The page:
Isis 'chops off three women's hands and flogs men for using mobile phones' in Mosul

The charges the women were being punished for were unknown

Lizzie Dearden
Monday 16 February 2015 11:26
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In this file photo taken Monday, June 23, 2014, militants from the Islamic State parade in a commandeered Iraqi security forces armored vehicle on a main street in Mosul, Iraq
In this file photo taken Monday, June 23, 2014, militants from the Islamic State parade in a commandeered Iraqi security forces armored vehicle on a main street in Mosul, Iraq

Isis have reportedly cut off the hands of three women as punishment for unknown charges and publicly flogged men for using mobile phones.

In the group’s stronghold of Mosul, Iraq’s second-largest city, militants are said to have banned the use of private mobiles amid fears residents could act as informants to the US-led coalition bombing Isis positions.

A source told Iraqi News: “(On Thursday) evening, the Isis militants cut three women’s hands off for unknown charges.

Isis supporters in Mosul last year

“They also whipped five people for using cellphones to contact their relatives while standing on the celebration stage in the Cultural Compound in central Mosul.”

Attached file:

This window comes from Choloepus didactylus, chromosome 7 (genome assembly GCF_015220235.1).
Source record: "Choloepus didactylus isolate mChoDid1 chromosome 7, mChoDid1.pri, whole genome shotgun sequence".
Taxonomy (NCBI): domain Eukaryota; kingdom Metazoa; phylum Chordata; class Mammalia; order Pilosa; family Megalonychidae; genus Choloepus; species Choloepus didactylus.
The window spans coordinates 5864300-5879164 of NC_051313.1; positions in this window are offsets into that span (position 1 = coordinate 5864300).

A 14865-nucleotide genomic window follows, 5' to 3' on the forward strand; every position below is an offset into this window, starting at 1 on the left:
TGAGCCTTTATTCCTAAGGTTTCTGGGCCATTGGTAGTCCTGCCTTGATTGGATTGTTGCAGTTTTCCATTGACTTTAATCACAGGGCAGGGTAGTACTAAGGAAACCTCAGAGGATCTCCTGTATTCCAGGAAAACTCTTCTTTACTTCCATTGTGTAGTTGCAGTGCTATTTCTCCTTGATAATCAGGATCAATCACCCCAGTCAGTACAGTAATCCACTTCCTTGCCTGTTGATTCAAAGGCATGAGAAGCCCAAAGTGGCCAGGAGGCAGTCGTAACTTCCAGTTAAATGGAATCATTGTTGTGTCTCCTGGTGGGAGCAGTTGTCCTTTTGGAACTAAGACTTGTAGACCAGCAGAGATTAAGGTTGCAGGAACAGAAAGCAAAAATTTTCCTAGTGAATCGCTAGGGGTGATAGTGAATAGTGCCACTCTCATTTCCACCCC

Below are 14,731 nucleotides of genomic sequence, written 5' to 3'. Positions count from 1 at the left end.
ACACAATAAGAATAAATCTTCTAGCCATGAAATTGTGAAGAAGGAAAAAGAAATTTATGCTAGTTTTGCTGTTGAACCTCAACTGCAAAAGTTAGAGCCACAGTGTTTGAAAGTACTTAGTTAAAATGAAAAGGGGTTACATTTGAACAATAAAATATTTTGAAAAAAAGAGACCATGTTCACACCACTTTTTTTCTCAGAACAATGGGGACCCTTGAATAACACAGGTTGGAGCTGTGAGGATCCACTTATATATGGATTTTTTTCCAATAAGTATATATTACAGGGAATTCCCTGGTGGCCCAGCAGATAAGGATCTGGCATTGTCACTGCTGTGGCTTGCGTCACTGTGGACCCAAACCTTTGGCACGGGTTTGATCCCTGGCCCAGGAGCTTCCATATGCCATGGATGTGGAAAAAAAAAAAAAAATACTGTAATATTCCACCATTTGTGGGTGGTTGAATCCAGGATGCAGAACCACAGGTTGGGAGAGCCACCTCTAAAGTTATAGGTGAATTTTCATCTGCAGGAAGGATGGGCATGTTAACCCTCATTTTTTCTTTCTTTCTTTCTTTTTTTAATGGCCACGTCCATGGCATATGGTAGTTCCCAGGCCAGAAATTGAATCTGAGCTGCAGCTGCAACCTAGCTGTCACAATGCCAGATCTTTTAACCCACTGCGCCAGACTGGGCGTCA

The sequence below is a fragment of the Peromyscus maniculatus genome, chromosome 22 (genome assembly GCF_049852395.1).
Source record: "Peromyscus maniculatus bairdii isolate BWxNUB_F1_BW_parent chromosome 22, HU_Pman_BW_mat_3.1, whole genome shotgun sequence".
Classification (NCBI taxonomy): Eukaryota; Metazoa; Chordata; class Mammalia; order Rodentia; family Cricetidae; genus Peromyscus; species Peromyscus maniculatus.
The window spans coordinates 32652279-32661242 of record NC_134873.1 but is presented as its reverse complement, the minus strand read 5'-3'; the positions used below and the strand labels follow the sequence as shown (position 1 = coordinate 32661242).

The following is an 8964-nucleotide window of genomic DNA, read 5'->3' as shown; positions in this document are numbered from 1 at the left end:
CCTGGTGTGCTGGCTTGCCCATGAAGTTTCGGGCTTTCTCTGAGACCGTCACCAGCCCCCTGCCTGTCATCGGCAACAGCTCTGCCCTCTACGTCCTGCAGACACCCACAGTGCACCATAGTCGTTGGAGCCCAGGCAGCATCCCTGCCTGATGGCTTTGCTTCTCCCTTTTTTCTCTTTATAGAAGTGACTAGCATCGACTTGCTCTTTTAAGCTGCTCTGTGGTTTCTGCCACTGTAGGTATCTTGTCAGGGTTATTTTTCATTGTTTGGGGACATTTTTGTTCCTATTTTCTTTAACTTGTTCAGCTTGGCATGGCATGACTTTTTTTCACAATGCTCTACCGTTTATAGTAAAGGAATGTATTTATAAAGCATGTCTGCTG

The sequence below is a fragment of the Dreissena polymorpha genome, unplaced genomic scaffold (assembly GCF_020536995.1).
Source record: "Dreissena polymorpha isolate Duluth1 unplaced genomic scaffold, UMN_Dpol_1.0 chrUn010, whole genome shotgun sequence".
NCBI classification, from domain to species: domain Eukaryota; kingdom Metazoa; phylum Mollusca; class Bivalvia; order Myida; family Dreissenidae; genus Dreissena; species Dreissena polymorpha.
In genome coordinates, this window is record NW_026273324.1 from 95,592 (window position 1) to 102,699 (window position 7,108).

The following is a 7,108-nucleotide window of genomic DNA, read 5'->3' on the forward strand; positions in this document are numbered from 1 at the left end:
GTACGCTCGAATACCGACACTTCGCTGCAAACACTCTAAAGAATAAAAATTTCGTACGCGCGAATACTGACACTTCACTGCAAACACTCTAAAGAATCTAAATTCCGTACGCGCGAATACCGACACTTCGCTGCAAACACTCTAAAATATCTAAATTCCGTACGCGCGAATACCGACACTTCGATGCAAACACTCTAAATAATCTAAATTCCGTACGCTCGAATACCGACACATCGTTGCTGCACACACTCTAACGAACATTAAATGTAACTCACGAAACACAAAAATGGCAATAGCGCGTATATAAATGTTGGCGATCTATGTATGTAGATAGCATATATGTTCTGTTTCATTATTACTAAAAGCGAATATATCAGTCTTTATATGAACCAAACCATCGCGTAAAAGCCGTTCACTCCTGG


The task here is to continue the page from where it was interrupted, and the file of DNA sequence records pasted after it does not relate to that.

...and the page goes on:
The group, which seized control of Mosul in June last year, has reportedly issued a decree threatening anyone caught using mobile phones with 30 lashes.

If true, the policy seems to clash with rules in Isis’ other Iraqi strongholds.

In a video showing captive Kurdish soldiers being paraded in cages through Hawija, in Iraq’s Kirkuk province, men were seen openly filming on their phones.

Men are often seen on the sidelines of Isis’ gory execution videos filming or photographing the killing.

In November last year, Isis militants blocked all phone networks in Mosul after accusing informants in the city of tipping off coalition forces to their whereabouts, the Associated Press reported.

British hostage John Cantlie has featured in Isis propaganda videos touring Mosul

Residents described a scene of “chaos” and “paralysis” in the city as businesses ground to a halt after the group announced its decision on the radio.

Isis’ previous strategy had seemed to be aimed at appeasing residents trapped under its brutal rule with public services and administration including road repairs and traffic policing.

A penal code released by the branch of Isis operating in Aleppo, Syria, last year proscribed the amputation of hands as a punishment for theft.

Death was the automatic sentence for blasphemy, apostasy, “spying for the unbelievers”, while adulterers were to be stoned.

Iraq’s Prime Minister, Haider al-Abadi, vowed to re-capture Mosul in an interview with the BBC today, saying the army was making preparations for an assault.

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